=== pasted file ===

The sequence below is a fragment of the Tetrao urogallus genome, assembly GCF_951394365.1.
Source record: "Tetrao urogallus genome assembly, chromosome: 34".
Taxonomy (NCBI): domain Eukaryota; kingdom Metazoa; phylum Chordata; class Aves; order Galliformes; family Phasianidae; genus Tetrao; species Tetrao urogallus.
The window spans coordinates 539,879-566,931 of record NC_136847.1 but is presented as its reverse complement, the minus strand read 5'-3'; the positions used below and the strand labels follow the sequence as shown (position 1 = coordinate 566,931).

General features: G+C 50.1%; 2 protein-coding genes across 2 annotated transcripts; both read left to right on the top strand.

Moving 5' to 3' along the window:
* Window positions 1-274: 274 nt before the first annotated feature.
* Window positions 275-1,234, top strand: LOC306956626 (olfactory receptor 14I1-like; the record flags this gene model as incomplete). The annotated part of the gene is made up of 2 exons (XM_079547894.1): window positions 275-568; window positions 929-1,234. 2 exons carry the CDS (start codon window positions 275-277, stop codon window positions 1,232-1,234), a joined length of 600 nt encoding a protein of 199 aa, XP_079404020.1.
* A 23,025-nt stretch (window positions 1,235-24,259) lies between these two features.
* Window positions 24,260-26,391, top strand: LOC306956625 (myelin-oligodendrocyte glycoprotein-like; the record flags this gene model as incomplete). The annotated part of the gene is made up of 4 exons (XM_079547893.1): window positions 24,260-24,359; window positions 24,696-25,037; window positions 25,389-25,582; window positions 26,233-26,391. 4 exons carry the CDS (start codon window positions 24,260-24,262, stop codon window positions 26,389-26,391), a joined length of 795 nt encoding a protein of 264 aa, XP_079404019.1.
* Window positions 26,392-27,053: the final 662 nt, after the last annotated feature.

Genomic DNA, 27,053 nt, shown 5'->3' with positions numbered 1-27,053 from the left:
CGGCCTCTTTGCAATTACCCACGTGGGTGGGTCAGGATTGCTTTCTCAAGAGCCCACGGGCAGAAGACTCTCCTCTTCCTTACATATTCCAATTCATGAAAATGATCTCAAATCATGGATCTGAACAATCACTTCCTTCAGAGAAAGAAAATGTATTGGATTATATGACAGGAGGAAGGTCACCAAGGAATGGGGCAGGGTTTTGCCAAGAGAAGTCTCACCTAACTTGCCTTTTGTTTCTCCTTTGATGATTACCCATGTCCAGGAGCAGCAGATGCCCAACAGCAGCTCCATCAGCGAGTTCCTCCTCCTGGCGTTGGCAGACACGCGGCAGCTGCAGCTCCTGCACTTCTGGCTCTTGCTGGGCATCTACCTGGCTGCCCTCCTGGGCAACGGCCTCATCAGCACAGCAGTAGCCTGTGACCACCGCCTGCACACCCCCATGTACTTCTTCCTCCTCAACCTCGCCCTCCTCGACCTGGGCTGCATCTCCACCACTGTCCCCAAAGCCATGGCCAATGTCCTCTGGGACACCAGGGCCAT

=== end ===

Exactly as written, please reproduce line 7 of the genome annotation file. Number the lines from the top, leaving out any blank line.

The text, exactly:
* Window positions 1-274: 274 nt before the first annotated feature.